Likewise, they both offer one (fairly generous) 64 GB storage size.
And, if storage is a real concern, either option has a microSD slot for expandable storage.
In a nod to audiophiles, the HTC U11 supports Hi-Fi audio, as long as you have the right headphones.
Despite its focus on audio, HTC has followed in Apple's footsteps and axed the standard 3.5 mm headphone jack. It comes with an adapter, but otherwise you'll have to use either USB-C port headphones or a wireless pair.
Both makers include a seemingly decent pair of earbuds in the box. HTC bundles a pair of U Sonic buds (with a USB-C port) with active noise cancellation, while Samsung includes an AKG pair.
The U11 and S8 have the same battery capacity, while the S8+ adds a little more. Still, keep in mind that battery size isn't the only indicator of overall battery life.
Both phones support quick charging, for when you need a burst of juice on a near-dead phone.
Only the S8 series supports wireless charging (with a sold-separately charging pad). It even supports some degree of fast wireless charging.
These options have matching 12 MP resolution in the rear-facing cameras, but HTC makes the unusual move of putting a chart-topping 16 MP in the front (selfie) camera.
Camera aperture (rear)
The cameras both have large f/1.7 apertures, which should mean good things for low light shooting and depth of field effects.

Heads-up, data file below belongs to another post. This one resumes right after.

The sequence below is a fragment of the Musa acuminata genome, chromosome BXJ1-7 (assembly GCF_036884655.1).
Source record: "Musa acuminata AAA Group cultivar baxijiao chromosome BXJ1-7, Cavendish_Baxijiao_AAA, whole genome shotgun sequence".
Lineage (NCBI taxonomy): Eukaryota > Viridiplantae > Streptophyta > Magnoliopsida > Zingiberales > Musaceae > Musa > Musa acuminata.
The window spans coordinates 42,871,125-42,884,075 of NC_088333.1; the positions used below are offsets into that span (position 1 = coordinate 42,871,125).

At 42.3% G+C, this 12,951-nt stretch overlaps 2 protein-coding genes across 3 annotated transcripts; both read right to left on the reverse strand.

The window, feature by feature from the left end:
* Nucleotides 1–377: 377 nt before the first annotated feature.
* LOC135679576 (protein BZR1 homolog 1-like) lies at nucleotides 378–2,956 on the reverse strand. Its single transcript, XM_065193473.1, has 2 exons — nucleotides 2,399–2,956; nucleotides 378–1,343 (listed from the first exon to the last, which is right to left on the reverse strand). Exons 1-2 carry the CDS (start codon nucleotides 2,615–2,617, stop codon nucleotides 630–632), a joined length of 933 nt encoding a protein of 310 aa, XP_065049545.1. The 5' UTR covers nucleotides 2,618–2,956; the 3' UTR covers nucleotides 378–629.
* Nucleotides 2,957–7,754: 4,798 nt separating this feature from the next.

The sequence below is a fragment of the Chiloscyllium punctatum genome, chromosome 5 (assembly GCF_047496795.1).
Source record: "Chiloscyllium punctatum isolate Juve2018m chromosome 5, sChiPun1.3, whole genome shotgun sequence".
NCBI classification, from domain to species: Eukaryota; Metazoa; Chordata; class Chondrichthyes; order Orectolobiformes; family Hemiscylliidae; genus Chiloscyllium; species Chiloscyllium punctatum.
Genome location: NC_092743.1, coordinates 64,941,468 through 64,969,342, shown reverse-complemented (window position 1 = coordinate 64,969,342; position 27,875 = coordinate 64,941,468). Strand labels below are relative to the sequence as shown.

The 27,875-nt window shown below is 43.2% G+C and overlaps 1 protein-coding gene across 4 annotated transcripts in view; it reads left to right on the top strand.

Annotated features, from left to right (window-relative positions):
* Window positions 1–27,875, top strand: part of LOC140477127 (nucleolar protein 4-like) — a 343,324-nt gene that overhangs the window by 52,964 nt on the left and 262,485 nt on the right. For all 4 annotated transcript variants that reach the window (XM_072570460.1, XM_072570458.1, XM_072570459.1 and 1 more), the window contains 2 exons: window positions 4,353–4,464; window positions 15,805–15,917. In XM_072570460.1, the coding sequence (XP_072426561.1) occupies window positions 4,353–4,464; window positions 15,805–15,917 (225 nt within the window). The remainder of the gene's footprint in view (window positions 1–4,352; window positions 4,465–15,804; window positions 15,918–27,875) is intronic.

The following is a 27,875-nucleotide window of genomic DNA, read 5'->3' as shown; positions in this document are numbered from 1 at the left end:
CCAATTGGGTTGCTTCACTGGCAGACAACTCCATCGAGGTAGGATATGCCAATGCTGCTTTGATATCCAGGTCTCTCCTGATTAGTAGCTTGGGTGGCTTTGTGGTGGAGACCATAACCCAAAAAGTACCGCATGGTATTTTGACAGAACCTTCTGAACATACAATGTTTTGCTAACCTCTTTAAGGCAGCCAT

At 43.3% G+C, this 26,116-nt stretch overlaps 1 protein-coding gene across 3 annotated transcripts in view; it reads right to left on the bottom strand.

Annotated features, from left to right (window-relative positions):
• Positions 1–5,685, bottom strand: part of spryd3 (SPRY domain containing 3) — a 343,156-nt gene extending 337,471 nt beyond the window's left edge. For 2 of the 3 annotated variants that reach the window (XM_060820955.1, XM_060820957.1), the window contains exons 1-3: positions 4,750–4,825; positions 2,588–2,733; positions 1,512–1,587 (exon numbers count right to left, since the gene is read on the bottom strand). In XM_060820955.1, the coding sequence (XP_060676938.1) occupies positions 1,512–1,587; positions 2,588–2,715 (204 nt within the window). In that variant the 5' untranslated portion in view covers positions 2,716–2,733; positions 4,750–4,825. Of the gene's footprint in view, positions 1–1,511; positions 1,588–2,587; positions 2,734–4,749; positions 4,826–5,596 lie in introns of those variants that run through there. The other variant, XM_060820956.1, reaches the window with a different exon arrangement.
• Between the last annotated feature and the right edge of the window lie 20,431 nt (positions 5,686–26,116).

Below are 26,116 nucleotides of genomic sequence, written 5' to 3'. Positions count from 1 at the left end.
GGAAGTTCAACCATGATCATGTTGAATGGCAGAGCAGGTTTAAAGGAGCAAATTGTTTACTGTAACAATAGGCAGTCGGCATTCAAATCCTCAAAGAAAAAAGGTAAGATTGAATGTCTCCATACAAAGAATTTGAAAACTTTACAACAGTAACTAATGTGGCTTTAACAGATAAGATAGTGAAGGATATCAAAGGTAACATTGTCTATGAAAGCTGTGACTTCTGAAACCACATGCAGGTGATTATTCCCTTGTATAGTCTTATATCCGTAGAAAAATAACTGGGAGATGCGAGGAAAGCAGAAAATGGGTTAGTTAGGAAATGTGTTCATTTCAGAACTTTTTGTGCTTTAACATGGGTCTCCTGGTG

Optical image stabilization (OIS)
Both cameras do include OIS, which minimizes image blur by counteracting hand shake.
These phones include NFC technology, which allows you to make payments at brick-and-mortar retailers with a swipe of your phone. The S8 and S8+'s Samsung Pay should be a more convenient option for US customers, since it can be used for both NFC and magnetic strip transactions.
Both phones have Google Assistant (like all recent Androids), but that's not all. Both makers also included their own proprietary voice assistant, and the HTC U11 is the first phone to have built-in wake word access to Amazon Alexa.
Mobile VR headset
If mobile virtual reality is a priority, the S8 or S8+ are your only options here. They're compatible with the Samsung Gear VR headset. The HTC U11 does not support any meaningful mobile VR experiences beyond basic Google Cardboard functionality.
Desktop PC dock
The S8 series phones are compatible with Samsung's DeX dock (sold separately) which lets you power a PC-like desktop computing experience using your phone with a monitor, keyboard and mouse.
These phones run Android Nougat with the manufacturer's UI skinned over it.
The HTC U11 is available for pre-order now and starts shipping next month. The latest premium flagships from Samsung were released in April.
Starting price (full retail)
Pricing for the Samsung phones varies depending on carrier and payment plan, but count on paying more than you would for the HTC U11, which has the same entry-level price point as the iPhone 7 and Google Pixel.
Since both phones have similarly capable internals, the better choice depends on your priorities. If you listen to a lot of Hi-Fi audio – or you don't want to worry about breaking the rounded display on the S8 series – the HTC U11 could be an interesting option. On the other hand, the S8 and S8+ have a wide array of bells and whistles and good looks to match.